This is How the World Ends, Not With a Bang, But a Grilled Cheese SandwichBy PERRY DIXON
The Boy Who Lived
This Editor was depressed at the close of Monday night’s loss in the Fab Four. For most of the game, which they largely dominated, it surely felt as though the Tigers were headed toward a matchup against Pikeville for the national title and state bragging rights. The Tigers’ double-digit lead in the second half certainly made it feel as though things were going to go our way and through to victory. Alas, by some unforeseen imposition of poor circumstance and grave misfortune, our Tigers were rendered unto their doom. A second-half implosion marred by the disappearance of shot making and a sudden departure into Turnover Town (population: us) ultimately ended in our opponents’ advancement. The cloudy Tuesday that has followed can only be described as one of sadness and suckitude. However, it is worthy to point out that the Tigers, well coached once more by Happy and his staff, achieved the kind of success this season that has long been the standard for the men’s basketball team at Georgetown. Short of a national championship, there is little else we could hope for from a season and much is due to the players and coaches for their consistent excellence. On a campus where many students, including this Editor, are guilty of often following more closely the big Division I programs in college basketball, the Tigers made it to a stage in their national tournament not seen by the majority of programs on any level. Despite the loss, the next season approaches and it is time to start looking toward the next championship run.
If there is one thing that should be taken from this year’s season, and likely from many seasons prior, it is that the College needs to actively encourage more support of the men’s basketball team by students. Really, every team deserves and requires the assistance of the Administration, the Powers that Be, Dark Lord and Death Eaters, or whatever designation is currently appropriate (as long as no first names are used). As such, this Editor has two suggestions. The first is specifically intended for the men’s basketball team, but the second is far more general and would benefit every athletic team. First, the College should officially excuse students from class for going to support the Tigers in the national tournament, and they should do everything financially possible to ensure safe transportation to the tournament site. Students should have to pay their own way for hotels, food and whatnot but it does not seem too much to ask for a bus or two. Students not going to the tournament should still have to attend class, of course. Phenomenal fan support is a massive reason for the University of Kentucky’s status as a perennial power. Happy and the Tigers, given their historically impressive resume, deserve the same reputation for fans that will travel and support. If there had been an overwhelming number of Georgetown fans at the game, it certainly might have positively impacted our chances at winning. So, to recap, first suggestion: in the future, the College needs to financially support the transportation of students to support the basketball team when it makes it to such great heights as well as excuse the same students from class. Simple.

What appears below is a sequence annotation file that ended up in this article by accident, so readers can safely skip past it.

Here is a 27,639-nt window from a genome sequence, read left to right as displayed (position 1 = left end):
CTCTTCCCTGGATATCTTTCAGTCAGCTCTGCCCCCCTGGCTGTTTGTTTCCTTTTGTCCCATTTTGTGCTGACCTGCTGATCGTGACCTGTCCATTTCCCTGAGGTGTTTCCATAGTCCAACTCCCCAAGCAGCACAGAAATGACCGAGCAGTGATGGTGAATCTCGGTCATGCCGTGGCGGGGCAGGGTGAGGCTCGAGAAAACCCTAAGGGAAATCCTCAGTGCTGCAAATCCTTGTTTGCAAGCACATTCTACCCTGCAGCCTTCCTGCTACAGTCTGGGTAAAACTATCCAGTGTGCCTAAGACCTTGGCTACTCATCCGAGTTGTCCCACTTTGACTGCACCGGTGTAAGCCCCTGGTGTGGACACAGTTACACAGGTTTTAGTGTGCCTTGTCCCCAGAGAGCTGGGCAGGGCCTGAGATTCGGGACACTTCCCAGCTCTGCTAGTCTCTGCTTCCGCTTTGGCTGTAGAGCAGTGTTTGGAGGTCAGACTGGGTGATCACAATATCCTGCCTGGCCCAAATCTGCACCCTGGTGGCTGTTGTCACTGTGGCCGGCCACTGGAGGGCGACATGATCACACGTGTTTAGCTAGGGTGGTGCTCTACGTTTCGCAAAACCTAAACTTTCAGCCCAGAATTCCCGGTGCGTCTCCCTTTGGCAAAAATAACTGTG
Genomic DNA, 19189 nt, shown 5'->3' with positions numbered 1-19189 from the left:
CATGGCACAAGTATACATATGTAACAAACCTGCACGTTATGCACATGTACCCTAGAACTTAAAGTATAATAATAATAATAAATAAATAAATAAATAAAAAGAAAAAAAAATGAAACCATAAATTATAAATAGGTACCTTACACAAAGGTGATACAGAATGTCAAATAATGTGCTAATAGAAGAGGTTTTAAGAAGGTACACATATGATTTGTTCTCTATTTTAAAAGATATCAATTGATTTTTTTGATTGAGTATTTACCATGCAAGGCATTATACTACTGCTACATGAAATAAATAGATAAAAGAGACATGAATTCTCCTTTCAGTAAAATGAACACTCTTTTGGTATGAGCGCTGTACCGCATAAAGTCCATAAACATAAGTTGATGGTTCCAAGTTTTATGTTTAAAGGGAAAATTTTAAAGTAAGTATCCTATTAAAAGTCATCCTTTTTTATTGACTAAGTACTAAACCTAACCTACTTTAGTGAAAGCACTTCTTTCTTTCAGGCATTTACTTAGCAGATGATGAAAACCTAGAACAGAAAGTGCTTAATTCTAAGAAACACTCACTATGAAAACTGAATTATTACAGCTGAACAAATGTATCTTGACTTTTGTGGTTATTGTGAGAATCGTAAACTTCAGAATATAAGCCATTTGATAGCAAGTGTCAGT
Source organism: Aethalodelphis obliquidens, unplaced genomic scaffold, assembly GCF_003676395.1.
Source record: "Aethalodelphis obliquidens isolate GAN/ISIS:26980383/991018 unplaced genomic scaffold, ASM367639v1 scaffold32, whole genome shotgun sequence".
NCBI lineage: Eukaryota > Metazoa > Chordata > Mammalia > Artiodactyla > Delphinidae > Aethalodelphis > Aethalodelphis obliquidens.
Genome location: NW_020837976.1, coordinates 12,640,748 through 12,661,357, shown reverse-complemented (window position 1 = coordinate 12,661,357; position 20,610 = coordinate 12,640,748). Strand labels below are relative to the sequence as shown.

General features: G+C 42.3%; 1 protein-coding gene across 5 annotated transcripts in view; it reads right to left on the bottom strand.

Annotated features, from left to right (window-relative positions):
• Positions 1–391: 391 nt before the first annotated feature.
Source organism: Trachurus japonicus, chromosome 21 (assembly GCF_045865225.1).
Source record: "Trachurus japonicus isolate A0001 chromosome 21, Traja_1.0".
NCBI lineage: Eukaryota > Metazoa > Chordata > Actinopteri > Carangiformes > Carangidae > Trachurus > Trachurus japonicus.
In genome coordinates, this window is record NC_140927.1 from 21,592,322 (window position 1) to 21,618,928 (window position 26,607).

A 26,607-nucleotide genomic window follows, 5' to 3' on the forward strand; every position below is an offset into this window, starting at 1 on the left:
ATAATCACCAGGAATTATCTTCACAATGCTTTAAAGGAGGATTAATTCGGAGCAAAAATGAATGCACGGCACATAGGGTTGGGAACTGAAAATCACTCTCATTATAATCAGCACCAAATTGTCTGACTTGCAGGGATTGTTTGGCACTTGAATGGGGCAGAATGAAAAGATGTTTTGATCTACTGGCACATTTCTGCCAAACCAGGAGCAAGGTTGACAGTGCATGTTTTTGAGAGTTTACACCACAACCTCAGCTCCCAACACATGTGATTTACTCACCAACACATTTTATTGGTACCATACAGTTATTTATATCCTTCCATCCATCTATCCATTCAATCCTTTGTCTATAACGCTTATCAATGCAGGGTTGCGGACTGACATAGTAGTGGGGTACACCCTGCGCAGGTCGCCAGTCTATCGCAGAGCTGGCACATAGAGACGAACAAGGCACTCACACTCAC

The second suggestion that this Editor has thought about for quite some time has to do with the dubious CEP/NEXUS enterprise. For starters, it would be too easy to point out all the things that are wrong with the entire CEP/NEXUS system. The Dark Lord and his Death Eaters love to sit in dark musty rooms criticizing individuals for being merely critical, so this Editor will temporarily entertain a more constructive approach. As this Editor sees it, there is a serious problem gaining fan support for all of the sports teams on campus. The men’s basketball and football teams have it easiest since they dominate the [expletive] out of their competition, historically speaking, but even they do not have the support they deserve. The rest of the teams are in a very difficult situation in that it is nearly impossible to get consistently massive support from casual students with no real relation to members of respective teams or what have you. A solution may rest in the CEP/NEXUS cluster(bungle). What this Editor suggests is that the College award one CEP/NEXUS credit, under the title of Athletic Support or something, for an individual’s attendance of ten separate sporting events throughout the year. So, if an individual were to attend thirty games between the women’s basketball team, the tennis team and the men’s soccer team, they would be rewarded three credits. If the College does not want to so easily give away credits, in the hope that students might be more encouraged to attend the phenomenally enlightening events already available, it would be possible to perhaps require attendance of fifteen games per credit. It would not be successful to make the number too high, however, because the point is to get people to as many games as possible all the time. If this route were taken, the College might also limit an individual to four Athletic Support credits per year, so that one might not achieve their entire requirement picking flowers next to the soccer field. These are relatively rare constructive suggestions, since we have yet to take handicap accessibility seriously (though the non-handicap accessible staircase by Phi Tau and Phi Mu has been made traversable, in case you were worried).
Think about it. The Back Page has spoken.
Disclaimer: The contents of the back page are not necessarily true and do not necessarily reflect the opinions of The Georgetonian or Georgetown College.